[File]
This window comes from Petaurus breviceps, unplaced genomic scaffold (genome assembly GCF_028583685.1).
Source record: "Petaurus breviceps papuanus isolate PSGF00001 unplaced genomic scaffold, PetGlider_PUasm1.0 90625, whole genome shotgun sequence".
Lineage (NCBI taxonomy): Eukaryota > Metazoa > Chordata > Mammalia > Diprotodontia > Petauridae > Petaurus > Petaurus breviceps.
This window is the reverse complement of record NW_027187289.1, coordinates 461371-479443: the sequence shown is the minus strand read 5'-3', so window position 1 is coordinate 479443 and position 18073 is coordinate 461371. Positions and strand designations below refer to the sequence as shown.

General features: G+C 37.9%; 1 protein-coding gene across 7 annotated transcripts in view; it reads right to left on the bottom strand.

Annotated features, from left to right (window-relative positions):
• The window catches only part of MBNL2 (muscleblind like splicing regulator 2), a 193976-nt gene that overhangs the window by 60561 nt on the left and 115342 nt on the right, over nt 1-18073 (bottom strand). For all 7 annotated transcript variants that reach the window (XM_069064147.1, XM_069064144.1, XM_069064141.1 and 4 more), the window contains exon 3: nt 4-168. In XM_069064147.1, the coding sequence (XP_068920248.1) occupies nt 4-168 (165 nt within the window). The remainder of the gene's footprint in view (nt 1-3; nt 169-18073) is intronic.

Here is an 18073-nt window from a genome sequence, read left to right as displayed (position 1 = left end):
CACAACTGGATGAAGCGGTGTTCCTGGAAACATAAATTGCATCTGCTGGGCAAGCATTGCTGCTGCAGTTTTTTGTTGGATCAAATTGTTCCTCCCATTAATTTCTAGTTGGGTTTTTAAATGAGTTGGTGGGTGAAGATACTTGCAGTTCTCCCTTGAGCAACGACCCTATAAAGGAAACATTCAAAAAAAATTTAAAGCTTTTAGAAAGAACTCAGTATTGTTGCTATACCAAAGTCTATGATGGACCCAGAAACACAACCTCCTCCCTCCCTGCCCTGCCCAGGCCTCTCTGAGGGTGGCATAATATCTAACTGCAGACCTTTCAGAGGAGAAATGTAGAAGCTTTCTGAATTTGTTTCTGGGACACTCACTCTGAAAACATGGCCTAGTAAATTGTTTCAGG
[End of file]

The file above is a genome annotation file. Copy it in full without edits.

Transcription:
This window comes from Petaurus breviceps, unplaced genomic scaffold (genome assembly GCF_028583685.1).
Source record: "Petaurus breviceps papuanus isolate PSGF00001 unplaced genomic scaffold, PetGlider_PUasm1.0 90625, whole genome shotgun sequence".
Lineage (NCBI taxonomy): Eukaryota > Metazoa > Chordata > Mammalia > Diprotodontia > Petauridae > Petaurus > Petaurus breviceps.
This window is the reverse complement of record NW_027187289.1, coordinates 461371-479443: the sequence shown is the minus strand read 5'-3', so window position 1 is coordinate 479443 and position 18073 is coordinate 461371. Positions and strand designations below refer to the sequence as shown.

General features: G+C 37.9%; 1 protein-coding gene across 7 annotated transcripts in view; it reads right to left on the bottom strand.

Annotated features, from left to right (window-relative positions):
• The window catches only part of MBNL2 (muscleblind like splicing regulator 2), a 193976-nt gene that overhangs the window by 60561 nt on the left and 115342 nt on the right, over nt 1-18073 (bottom strand). For all 7 annotated transcript variants that reach the window (XM_069064147.1, XM_069064144.1, XM_069064141.1 and 4 more), the window contains exon 3: nt 4-168. In XM_069064147.1, the coding sequence (XP_068920248.1) occupies nt 4-168 (165 nt within the window). The remainder of the gene's footprint in view (nt 1-3; nt 169-18073) is intronic.

Here is an 18073-nt window from a genome sequence, read left to right as displayed (position 1 = left end):
CACAACTGGATGAAGCGGTGTTCCTGGAAACATAAATTGCATCTGCTGGGCAAGCATTGCTGCTGCAGTTTTTTGTTGGATCAAATTGTTCCTCCCATTAATTTCTAGTTGGGTTTTTAAATGAGTTGGTGGGTGAAGATACTTGCAGTTCTCCCTTGAGCAACGACCCTATAAAGGAAACATTCAAAAAAAATTTAAAGCTTTTAGAAAGAACTCAGTATTGTTGCTATACCAAAGTCTATGATGGACCCAGAAACACAACCTCCTCCCTCCCTGCCCTGCCCAGGCCTCTCTGAGGGTGGCATAATATCTAACTGCAGACCTTTCAGAGGAGAAATGTAGAAGCTTTCTGAATTTGTTTCTGGGACACTCACTCTGAAAACATGGCCTAGTAAATTGTTTCAGG